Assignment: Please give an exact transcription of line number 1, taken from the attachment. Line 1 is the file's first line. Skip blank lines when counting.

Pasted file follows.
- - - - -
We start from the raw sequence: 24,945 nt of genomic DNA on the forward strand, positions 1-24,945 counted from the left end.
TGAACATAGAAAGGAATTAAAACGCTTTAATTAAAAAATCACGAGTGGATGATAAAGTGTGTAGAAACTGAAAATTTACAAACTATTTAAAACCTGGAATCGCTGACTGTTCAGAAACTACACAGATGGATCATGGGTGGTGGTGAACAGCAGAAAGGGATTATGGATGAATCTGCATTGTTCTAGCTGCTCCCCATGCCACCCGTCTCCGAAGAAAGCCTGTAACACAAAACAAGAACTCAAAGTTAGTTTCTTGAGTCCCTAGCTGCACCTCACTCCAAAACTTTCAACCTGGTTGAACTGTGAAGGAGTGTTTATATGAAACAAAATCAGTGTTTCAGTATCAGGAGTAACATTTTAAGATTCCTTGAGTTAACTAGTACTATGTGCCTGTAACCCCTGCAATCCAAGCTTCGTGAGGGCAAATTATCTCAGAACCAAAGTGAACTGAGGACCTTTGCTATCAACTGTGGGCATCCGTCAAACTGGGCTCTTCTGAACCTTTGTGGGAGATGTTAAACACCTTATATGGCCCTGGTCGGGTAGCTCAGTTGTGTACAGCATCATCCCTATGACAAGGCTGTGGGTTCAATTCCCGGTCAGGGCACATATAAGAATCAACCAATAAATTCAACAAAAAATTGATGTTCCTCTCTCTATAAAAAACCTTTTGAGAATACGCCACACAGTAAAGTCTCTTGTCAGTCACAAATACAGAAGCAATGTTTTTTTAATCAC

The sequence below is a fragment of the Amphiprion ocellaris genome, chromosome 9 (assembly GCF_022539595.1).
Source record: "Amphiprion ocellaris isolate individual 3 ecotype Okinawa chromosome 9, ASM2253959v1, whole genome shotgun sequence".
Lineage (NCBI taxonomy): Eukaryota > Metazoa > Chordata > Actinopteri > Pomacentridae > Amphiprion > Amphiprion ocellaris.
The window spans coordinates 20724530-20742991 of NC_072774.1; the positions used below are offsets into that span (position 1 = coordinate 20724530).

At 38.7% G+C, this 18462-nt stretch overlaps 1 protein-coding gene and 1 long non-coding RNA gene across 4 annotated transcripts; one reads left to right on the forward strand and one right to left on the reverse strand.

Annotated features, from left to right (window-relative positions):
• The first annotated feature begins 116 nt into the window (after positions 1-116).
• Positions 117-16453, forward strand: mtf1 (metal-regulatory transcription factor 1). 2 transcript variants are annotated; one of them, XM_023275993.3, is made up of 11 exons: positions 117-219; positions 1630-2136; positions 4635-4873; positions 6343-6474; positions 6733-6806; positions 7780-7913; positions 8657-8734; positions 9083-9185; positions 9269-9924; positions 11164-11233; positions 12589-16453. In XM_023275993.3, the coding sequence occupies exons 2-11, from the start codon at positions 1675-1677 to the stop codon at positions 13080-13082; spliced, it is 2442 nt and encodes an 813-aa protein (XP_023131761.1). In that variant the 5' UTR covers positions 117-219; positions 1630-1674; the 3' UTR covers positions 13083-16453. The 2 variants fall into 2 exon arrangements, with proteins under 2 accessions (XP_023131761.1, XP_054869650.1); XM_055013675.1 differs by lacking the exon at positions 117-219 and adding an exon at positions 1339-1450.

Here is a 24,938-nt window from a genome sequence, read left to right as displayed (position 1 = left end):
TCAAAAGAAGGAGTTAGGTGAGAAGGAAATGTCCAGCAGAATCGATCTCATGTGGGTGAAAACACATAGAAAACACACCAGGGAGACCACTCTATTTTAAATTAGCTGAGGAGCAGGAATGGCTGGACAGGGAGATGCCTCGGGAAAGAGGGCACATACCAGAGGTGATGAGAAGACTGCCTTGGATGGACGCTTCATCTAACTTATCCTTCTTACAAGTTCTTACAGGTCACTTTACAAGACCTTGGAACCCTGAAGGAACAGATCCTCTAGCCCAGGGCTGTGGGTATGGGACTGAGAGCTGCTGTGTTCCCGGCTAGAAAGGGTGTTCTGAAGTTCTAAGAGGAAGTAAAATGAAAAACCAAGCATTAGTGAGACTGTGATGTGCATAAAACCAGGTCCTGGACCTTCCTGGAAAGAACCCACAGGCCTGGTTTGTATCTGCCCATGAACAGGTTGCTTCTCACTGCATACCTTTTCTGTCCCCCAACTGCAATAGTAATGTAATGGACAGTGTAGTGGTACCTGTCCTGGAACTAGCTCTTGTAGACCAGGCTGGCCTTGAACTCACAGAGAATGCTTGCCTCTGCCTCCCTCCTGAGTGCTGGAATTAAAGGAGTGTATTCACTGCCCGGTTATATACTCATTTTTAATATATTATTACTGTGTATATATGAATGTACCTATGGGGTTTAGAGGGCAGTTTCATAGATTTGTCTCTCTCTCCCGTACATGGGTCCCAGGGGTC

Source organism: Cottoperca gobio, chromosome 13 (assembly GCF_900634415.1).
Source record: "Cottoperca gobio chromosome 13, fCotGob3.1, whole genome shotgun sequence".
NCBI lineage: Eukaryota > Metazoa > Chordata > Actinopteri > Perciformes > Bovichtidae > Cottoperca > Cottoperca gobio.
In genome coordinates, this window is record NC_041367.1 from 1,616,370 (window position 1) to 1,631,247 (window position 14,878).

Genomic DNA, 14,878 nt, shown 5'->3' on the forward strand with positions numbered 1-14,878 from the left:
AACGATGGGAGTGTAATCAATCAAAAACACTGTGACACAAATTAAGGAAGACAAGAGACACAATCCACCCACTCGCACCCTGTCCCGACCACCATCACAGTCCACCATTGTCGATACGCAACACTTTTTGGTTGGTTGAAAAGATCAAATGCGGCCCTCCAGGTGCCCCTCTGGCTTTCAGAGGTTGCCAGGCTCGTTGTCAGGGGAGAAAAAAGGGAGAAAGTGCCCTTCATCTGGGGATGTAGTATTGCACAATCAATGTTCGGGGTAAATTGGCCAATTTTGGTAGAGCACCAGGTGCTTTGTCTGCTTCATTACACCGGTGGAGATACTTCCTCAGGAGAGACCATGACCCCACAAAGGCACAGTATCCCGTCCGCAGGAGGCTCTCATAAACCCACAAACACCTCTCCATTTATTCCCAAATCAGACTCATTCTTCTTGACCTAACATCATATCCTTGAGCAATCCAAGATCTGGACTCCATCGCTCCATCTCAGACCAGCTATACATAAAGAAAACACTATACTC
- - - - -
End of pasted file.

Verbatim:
We start from the raw sequence: 24,945 nt of genomic DNA on the forward strand, positions 1-24,945 counted from the left end.